The trailer made it clear that 7 to 4 is about a vigilante group of professionals who take on sexual savages in their own savage ways. Starring unfamiliar faces in the roles of upright cops, who are frustrated at their inability to punish sexual predators as per the rulebook, the film tells the story of how these cops make it their mission to cleanse the city of rapists.
Anand Bachu, Raj Bala, Radhika, and Loukya are members of an informally-formed group who resort to extra-constitutional methods in making the city a safer place for women. Their way is to trap gangs of rapists by defeating them at their own game. Their 'treatment' consists of mercilessly castring such males and burning them alive after some days. Well, if you are a weak heart, better...
The film begins with a chained lecher, who has been locked up in a room for many days, begging to be released from torture. The team of three start off nabbing one rapist gang after another. If the male cops are patient, the female cop is impatient to emasculate the offender's genitals. In their attempt to cleanse the city of predators who methodically trap women only to rape them, the team is a law unto themselves. They call themselves White Tigers, derive job satisfaction from it, and even have a hierarchy!
Their mission starts from 7 p.m. onwards and goes on till 4 a.m., later which another team takes over. Their biggest mission tonight is to castrate a grandpa, his grandson and friends.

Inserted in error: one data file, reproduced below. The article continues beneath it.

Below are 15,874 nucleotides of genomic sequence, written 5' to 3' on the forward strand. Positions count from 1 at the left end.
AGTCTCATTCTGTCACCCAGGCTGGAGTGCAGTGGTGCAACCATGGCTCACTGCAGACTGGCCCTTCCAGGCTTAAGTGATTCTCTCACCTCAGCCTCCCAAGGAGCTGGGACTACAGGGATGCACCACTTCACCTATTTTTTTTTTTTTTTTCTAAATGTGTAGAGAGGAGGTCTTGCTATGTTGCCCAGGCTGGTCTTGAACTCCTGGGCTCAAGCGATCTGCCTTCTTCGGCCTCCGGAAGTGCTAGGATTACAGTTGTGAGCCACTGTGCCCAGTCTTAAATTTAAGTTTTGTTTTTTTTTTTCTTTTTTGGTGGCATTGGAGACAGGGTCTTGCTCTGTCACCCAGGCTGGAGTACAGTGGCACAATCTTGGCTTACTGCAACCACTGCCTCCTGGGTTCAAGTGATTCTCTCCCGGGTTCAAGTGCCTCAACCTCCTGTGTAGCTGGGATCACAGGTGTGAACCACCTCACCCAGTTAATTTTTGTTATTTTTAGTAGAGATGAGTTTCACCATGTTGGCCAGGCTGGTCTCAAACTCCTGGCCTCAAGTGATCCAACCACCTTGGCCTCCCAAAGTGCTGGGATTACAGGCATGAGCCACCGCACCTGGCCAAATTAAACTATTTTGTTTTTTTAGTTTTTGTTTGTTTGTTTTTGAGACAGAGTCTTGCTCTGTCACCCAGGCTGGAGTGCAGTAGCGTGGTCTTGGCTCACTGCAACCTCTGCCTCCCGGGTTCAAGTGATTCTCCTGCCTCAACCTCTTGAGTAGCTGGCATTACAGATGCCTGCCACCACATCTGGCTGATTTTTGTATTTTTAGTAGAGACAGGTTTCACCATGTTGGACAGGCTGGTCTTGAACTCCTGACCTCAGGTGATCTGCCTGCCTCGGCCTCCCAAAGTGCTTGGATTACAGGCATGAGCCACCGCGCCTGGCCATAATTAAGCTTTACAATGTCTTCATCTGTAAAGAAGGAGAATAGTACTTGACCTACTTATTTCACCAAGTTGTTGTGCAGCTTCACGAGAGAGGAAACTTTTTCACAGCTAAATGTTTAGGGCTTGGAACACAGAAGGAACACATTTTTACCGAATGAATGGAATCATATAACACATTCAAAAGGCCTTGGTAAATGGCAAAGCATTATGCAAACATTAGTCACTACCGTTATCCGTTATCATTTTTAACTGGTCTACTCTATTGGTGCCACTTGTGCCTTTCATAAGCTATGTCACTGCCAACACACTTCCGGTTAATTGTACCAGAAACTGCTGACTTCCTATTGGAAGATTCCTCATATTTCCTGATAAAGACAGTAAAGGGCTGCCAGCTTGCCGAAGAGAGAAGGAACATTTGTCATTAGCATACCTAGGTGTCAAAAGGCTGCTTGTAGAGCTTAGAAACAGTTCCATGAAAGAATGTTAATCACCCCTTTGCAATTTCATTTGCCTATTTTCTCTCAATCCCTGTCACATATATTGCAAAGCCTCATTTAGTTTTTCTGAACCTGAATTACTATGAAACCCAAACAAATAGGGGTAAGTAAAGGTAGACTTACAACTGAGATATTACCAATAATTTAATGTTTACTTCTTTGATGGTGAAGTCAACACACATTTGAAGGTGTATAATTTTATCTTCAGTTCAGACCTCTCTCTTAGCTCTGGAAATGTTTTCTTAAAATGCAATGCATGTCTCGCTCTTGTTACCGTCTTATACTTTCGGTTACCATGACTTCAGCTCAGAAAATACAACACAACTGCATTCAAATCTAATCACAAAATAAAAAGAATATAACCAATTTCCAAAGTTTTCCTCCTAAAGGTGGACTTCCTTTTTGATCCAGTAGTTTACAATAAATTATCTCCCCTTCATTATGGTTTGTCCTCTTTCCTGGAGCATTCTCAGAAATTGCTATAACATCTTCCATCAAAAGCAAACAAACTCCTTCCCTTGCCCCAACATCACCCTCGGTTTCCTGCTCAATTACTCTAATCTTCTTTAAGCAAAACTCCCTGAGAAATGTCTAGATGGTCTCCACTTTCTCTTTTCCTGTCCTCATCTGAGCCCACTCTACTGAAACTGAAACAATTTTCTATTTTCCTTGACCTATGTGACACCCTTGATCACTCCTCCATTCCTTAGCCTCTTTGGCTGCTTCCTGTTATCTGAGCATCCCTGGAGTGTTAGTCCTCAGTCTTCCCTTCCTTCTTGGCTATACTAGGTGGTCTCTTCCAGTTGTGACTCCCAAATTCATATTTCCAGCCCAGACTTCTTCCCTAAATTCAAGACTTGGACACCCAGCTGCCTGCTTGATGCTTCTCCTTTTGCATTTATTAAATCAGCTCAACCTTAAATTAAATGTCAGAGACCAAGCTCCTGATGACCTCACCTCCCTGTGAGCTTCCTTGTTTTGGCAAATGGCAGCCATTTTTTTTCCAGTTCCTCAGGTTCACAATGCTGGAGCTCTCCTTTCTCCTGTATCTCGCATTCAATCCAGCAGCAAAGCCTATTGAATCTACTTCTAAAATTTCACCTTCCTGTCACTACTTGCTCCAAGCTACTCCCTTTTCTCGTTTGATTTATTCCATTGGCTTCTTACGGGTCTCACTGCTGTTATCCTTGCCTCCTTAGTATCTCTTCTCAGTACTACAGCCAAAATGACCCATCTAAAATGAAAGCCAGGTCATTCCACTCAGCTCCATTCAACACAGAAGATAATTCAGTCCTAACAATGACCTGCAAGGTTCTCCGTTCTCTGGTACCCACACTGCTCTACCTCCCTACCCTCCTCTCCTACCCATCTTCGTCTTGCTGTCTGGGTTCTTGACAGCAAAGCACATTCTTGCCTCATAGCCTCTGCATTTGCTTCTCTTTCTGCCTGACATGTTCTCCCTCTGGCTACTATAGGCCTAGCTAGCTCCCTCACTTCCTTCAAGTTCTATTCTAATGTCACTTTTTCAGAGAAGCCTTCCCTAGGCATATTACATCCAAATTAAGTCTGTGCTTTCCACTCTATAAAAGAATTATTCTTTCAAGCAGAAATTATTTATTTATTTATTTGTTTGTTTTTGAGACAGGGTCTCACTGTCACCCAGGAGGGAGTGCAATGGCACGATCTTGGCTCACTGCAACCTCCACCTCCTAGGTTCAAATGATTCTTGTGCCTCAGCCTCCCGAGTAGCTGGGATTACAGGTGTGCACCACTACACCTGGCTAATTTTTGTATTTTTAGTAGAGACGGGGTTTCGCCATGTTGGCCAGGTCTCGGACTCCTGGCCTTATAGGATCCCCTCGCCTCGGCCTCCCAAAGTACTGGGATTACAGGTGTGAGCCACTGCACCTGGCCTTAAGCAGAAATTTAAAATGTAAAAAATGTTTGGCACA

Made on a shoestring budget, the first half is modestly entertaining. The performances of the lead cast are restrained and the dialogue, minimal. The problem begins in the second half when we are mercilessly treated to more of the same. After a point, you murmur, "How many are they gonna castrate?"
The writer might not have looked at a complex script. So, it's understandable that there are no elements like opposition from the law to their inhumane and socially dangerous vigilantism. However, the writer could have come up with many ideas to enrich the script. Why is there no wit in the discussions among the cops? Why is there no threat to them from within the department or from antagonists outside? There is a cop who is collecting info about the parallel group, but even his character is not leveraged to make the proceedings edge-of-the-seat.
In the absence of such elements, you can't be blamed for shrugging at the more-of-the-sameness.
Director-producer Vijay Sekhar Sankranthi’s does a fair job in extracting good performances. Snehalatha Murali's music and BGM could have been better as, in some places, it comes across as repetitious. Usha Utthup's number is good, though. The cinematography could have been better.
Verdict: The story of a vigilante group impresses to an extent. Watch it with modest expectations.
Rating: 2.8 / 5.0